In an evolutionary story that spans more than 200 million years, from the late Triassic to present, a very large diversity of crocodilians occupied worldwide habitats, but only a limited number of species survived the long and intricate Crocodylia evolutionary history [2833]. The Crocodylia comprises species of Crocodylidae, inhabiting all continents, and of Alligatoridae, which are exclusive to the Western hemisphere (except for the Chinese alligator). The Alligatoridae and Crocodylidae diverged in the late Cretaceous (~90 mya) [28, 32]. M. niger occurs in the Amazon basin; Ca. crocodilus is the most widespread species in the Latin America; and Ca. yacare occurs mainly in the Paraguay/Paraná basin [34]. The current limited distribution and small number of Crocodylus species in South America (C. intermedius in the Orinoco basin and C. acutus from northwest Colombia/Venezuela) contrast with great diversity and wide distribution of fossils at the Miocene (9–5 mya) [35, 36]. C. niloticus is the most widespread crocodilian species in Africa, and more closely related to South American than to Asian species of Crocodylus, whereas the African Osteolaemus tetraspis together with Mecistops cataphractus constitute the sister clade of Crocodylus[2932].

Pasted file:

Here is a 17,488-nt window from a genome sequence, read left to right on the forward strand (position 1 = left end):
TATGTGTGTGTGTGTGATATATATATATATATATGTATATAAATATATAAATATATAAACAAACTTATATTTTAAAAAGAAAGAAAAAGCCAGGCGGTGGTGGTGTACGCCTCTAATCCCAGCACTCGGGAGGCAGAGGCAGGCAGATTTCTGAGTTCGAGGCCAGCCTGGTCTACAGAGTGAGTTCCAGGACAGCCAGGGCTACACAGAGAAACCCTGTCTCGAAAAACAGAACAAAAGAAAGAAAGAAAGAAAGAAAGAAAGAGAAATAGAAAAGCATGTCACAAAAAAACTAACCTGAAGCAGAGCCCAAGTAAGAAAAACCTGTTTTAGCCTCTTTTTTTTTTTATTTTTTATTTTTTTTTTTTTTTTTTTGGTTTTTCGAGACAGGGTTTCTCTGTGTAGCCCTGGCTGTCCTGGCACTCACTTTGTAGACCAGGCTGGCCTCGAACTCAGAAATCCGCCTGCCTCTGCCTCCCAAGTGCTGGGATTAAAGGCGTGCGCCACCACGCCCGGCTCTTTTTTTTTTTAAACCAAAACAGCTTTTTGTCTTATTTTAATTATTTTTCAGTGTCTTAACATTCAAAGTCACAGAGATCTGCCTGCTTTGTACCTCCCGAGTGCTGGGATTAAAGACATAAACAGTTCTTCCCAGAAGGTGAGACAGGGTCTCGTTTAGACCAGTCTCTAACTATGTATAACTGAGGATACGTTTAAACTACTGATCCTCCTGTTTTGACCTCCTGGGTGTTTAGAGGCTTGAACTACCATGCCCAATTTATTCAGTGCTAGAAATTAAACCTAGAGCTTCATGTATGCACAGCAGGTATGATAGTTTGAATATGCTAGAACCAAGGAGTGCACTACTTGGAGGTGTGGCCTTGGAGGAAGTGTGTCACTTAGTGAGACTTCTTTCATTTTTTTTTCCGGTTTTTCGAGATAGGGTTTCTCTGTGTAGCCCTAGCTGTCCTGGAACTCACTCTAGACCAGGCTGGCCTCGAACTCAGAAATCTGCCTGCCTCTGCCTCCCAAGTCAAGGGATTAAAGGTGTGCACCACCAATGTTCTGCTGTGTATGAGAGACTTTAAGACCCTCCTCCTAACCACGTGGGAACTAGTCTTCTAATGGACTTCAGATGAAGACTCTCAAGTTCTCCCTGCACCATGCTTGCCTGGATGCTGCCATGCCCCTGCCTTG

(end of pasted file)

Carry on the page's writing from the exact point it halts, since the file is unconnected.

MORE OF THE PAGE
In this study, we characterized trypanosomes from the South American Ca. crocodilus, M. niger and Ca. yacare and the African C. niloticus and O. tetraspis aiming: a) to evaluate the relative forces of host species and geography in shaping the genetic diversity, emergence of new species, phylogenetic relationships and distribution of crocodilian trypanosomes; b) to hypothesise paleontological and biogeographical scenarios consistent with both trypanosome and crocodilian evolutionary histories.

Methods

Collection sites, handling of the crocodilians, and culture of trypanosomes